“If you’re talking about a billion dollars, or a little more than a billion dollars, it sounds like a lot of money,” McKee said at a news conference Tuesday. “But if you take 10 percent of that money and you take it to the two programs you just asked about, now you’ve got $900 million. ... I think those dollars should be used on long-term investments that bring long-term economic opportunity to the state.”

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Here’s how it breaks down in Rhode Island: PPP loans, a critical lifeline for small businesses across the country last year, can be forgiven if they’re spent the right way. The federal government has long said they are not taxable. And Congress in December passed a law saying businesses could also count the expenses they paid for with PPP loans as deductions, essentially lowering their other tax obligations with the money they got from the government.

McKee’s administration says this would mean a $133 million revenue shortfall from what it expected when it was planning things out in November. To make up some of the gap, McKee proposed making anything above $150,000 in forgiven PPP loans taxable.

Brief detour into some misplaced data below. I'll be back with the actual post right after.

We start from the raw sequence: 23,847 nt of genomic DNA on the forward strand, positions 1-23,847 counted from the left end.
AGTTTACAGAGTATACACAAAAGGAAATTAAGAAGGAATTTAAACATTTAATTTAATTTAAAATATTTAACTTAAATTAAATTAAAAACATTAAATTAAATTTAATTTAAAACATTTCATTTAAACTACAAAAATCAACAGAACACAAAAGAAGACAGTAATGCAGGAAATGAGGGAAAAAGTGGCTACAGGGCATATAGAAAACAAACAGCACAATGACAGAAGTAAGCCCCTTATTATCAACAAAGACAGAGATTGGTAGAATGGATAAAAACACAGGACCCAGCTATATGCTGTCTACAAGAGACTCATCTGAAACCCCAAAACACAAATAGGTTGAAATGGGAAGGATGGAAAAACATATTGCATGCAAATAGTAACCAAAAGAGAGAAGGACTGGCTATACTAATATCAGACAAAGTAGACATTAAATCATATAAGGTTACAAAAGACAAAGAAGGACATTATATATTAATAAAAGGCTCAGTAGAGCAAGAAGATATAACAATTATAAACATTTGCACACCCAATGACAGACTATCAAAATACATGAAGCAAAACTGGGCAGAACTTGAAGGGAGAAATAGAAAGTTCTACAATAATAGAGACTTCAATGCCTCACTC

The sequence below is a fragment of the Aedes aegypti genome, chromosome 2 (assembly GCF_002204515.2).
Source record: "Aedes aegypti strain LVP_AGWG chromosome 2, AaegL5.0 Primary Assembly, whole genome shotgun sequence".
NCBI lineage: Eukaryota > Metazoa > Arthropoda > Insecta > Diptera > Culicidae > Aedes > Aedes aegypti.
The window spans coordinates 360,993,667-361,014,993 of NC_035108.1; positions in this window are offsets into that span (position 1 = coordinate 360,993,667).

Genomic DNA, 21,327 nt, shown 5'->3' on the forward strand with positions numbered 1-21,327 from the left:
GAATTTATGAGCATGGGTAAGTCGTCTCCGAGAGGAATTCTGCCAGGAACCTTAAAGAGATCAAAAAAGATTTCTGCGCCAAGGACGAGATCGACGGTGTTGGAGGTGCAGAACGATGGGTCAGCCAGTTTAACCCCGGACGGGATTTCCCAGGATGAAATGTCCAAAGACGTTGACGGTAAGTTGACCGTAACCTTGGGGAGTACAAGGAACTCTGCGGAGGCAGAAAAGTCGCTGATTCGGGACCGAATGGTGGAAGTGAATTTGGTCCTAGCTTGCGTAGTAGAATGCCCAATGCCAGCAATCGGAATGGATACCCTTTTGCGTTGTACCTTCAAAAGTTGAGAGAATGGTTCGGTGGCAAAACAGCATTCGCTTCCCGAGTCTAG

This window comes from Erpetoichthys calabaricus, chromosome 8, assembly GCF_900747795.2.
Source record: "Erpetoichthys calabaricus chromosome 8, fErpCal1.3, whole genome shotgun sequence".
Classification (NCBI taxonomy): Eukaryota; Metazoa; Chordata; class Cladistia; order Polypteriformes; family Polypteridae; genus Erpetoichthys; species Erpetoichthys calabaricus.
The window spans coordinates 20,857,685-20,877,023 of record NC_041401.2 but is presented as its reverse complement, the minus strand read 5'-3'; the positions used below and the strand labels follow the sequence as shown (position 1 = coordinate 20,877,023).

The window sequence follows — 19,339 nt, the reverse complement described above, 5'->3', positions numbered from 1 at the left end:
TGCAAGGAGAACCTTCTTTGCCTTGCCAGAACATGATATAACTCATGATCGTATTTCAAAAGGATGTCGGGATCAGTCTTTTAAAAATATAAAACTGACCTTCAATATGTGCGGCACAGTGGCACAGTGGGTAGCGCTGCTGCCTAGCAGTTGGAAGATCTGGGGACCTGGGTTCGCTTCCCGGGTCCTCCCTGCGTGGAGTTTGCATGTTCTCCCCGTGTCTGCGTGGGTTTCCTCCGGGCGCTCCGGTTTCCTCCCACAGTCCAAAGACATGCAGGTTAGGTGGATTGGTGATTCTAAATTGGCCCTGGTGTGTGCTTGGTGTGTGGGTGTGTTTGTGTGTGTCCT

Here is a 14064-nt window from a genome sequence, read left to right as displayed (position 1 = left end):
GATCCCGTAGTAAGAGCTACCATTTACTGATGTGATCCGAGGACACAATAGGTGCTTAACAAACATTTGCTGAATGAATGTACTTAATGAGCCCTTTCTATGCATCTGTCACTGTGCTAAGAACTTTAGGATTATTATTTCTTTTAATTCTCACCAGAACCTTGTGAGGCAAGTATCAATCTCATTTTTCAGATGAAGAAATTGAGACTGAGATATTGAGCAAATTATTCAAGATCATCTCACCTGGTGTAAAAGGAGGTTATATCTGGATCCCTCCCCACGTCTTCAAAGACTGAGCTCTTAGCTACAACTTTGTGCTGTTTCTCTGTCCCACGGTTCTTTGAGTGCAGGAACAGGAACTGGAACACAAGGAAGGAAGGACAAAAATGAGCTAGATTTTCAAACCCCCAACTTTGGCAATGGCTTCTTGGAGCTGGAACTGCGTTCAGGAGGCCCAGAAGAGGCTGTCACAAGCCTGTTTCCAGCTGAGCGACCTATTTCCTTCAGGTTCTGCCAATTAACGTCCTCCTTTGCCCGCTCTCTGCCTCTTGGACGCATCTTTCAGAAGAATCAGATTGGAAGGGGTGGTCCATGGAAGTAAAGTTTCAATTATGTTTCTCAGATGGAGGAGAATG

That would raise about $67 million in revenue from businesses, his proposal says. Most of that would hit in the 2021 tax year, because that’s when most of the loans are actually going to be forgiven, experts say. That means businesses would have to pay just as they’re trying to return to profitability, according to opponents.

Most states, including Massachusetts, are following the federal rules: The forgiven PP loans aren’t taxable as income, and businesses can take deductions on expenses paid with that money. Only 12 states would subject the forgiven loans to more tax than the federal government, either by including them as taxable income or by disallowing the expense deduction, according to Katherine E. Loughead of the Tax Foundation. (Hawaii and North Carolina are disallowing the expense deduction, while Minnesota would include them in taxable income, according to both H&R Block and the Tax Foundation.)